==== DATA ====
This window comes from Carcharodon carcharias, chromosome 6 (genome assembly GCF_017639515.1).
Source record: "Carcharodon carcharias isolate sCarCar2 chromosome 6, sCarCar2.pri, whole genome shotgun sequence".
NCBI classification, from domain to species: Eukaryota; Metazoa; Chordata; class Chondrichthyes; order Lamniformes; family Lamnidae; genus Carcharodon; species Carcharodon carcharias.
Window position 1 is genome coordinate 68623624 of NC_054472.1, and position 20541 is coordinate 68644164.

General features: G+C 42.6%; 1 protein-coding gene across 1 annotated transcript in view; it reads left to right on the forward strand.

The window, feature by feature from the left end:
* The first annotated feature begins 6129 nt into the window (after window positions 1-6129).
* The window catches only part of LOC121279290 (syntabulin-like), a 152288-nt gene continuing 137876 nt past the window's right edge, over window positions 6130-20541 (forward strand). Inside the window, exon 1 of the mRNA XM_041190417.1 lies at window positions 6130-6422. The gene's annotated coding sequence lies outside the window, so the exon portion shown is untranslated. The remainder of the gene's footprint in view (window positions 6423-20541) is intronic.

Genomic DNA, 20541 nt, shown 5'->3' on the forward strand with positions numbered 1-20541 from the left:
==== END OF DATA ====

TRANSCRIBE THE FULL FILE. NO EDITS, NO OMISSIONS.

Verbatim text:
This window comes from Carcharodon carcharias, chromosome 6 (genome assembly GCF_017639515.1).
Source record: "Carcharodon carcharias isolate sCarCar2 chromosome 6, sCarCar2.pri, whole genome shotgun sequence".
NCBI classification, from domain to species: Eukaryota; Metazoa; Chordata; class Chondrichthyes; order Lamniformes; family Lamnidae; genus Carcharodon; species Carcharodon carcharias.
Window position 1 is genome coordinate 68623624 of NC_054472.1, and position 20541 is coordinate 68644164.

General features: G+C 42.6%; 1 protein-coding gene across 1 annotated transcript in view; it reads left to right on the forward strand.

The window, feature by feature from the left end:
* The first annotated feature begins 6129 nt into the window (after window positions 1-6129).
* The window catches only part of LOC121279290 (syntabulin-like), a 152288-nt gene continuing 137876 nt past the window's right edge, over window positions 6130-20541 (forward strand). Inside the window, exon 1 of the mRNA XM_041190417.1 lies at window positions 6130-6422. The gene's annotated coding sequence lies outside the window, so the exon portion shown is untranslated. The remainder of the gene's footprint in view (window positions 6423-20541) is intronic.

Genomic DNA, 20541 nt, shown 5'->3' on the forward strand with positions numbered 1-20541 from the left: